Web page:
After the recent breakthrough reported by our group in the cROP of macrolactones using aluminum salen complexes, which were found to be remarkably efficient catalysts for the cROP of PDL and medium-sized lactones (CL, L-lactide, etc.) producing high molecular weight PPDL, and in order to expand our interest to the valorisation of those promising renewable macrolactones, the second part of this project has been dedicated to the study of the ROP of macrolactones using metallic catalysts. This part is conducted in collabouration with the petrochemical company Sabic Europe (Geleen, the Netherlands) and was mainly focused on the preparation of new zinc and aluminum metal complexes supported by bidentate (guanidinate and amidinate) and tridentate (amine functionalised phenoxy-imine) ligands and their performances in the cROP of macrolactones derived from renewable resources with particular emphasis on the cROP of PDL monomers.

In the first instance, all the zinc and aluminum complexes prepared during this study have been found as efficient catalysts for the cROP of PDL and CL both in toluene solution and bulk molten monomer. Particularly, from the polymerisation reactions carried out in bulk at 100°C, two catalysts (ZnGuan-NTMS and FIZn-Et, Chart 1) have been found as truly efficient both in homo- and copolymerisation reactions of those large lactones (PDL, ambrettolide, globalide). Interestingly, the formation of random poly(PDL-co-CL) and block poly(PDL-b-CL) copolymers has been observed using the zinc catalysts supported either by guanidinate and phenoxy-imine ligands.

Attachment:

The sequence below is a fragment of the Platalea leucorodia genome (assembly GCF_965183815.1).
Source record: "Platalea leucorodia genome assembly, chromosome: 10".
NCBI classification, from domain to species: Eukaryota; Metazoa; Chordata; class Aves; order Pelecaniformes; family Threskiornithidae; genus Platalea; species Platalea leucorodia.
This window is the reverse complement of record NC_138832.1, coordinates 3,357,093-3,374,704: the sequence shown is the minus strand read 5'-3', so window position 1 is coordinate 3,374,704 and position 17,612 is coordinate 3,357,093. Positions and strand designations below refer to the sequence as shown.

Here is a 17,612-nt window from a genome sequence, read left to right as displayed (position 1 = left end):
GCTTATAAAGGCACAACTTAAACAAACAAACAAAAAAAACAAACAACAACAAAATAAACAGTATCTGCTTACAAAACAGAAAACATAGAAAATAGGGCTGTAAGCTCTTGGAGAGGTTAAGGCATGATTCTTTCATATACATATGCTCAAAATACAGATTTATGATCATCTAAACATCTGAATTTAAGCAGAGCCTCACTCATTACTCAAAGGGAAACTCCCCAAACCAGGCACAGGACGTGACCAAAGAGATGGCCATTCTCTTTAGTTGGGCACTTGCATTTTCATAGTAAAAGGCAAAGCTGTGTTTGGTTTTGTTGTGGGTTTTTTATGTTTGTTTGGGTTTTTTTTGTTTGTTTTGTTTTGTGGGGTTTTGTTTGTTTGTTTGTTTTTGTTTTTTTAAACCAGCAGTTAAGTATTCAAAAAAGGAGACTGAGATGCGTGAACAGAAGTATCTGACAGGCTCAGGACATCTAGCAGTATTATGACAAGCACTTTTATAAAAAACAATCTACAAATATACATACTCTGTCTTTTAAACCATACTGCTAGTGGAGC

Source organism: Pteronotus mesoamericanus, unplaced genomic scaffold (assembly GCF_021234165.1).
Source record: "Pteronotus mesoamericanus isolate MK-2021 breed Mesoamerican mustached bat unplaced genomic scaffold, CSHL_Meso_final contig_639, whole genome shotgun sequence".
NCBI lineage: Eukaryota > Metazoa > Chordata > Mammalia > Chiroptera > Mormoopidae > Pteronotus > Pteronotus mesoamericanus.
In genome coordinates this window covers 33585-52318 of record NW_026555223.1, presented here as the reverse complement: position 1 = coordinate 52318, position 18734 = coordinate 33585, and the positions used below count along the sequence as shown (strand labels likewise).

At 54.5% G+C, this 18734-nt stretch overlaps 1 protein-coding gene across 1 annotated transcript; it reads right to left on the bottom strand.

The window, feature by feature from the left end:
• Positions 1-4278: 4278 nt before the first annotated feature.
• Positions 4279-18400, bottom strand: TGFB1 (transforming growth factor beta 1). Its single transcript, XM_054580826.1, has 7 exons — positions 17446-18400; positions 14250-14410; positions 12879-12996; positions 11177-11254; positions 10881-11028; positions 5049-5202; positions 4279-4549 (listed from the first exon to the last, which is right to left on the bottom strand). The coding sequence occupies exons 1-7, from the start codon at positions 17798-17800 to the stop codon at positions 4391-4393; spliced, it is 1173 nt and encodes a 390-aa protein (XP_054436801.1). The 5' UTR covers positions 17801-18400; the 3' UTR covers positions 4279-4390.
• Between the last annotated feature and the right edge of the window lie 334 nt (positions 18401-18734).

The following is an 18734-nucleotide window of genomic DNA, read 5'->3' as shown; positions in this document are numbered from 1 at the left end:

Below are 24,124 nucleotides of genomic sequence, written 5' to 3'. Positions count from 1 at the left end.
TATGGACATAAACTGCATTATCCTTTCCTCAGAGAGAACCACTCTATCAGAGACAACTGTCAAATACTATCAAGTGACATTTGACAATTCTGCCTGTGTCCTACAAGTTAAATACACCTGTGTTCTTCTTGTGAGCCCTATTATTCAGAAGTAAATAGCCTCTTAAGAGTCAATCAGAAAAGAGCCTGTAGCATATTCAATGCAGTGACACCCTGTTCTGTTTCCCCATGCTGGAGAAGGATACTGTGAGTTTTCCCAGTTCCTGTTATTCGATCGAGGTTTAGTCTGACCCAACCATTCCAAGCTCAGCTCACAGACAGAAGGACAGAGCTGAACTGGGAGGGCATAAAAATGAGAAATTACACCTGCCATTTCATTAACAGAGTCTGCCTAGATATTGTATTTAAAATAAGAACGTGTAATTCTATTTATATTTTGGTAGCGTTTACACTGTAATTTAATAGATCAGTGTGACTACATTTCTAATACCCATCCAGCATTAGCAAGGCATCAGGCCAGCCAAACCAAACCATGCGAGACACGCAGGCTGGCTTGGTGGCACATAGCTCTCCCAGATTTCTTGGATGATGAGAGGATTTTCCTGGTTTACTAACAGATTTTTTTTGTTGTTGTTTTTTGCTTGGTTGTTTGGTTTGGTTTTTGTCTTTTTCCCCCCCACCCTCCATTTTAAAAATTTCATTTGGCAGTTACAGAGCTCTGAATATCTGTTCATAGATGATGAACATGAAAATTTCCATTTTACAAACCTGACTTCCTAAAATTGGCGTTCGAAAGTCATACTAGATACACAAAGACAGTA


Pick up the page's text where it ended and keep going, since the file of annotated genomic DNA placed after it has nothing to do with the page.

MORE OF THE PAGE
Varying the experimental conditions, highly crystalline random and block copolymers have been prepared using the binary system catalyst / BnOH. The blocky structure of poly(PDL-b-CL) prepared using ZnGuan-NTMS has been randomised by the addition of a catalytic amount of TBD, highlighting the high degree of polymerisation control for the metallic catalysts reported in this study. For the random copolymer poly(PDL-co-CL), the linear relationship between the random copolymers melting temperatures (Tm) and comonomer content was revealed by the thermal analysis. Interestingly, high molecular weight polymers could only be obtained using the zinc and aluminum catalysts supported by amine functionalised phenoxy-imine ligands both in PDL polymerisation and in PDL/CL copolymerisation.

On the other hand, reactions conducted with different amount of BnOH as initiator / chain transfer agent have been conducted with the zinc-guanidinate complex (ZnGuan-NTMS) and the results confirm the effective immortal character of this catalyst since the addition of an excess of the protic BnOH increase the reaction rate with complete conversion up to 600 equivalent of PDL to catalyst molar ratio. This property could be used to minimise the amount of the catalyst and contribute to the limitation of the contamination of the final polymer by the metallic residue. In conclusion, the major trends concerning this part were established and high interest has been expressed by our industrial partner and a patent application will be filled in order to claim some of our catalysts and copolymer materials.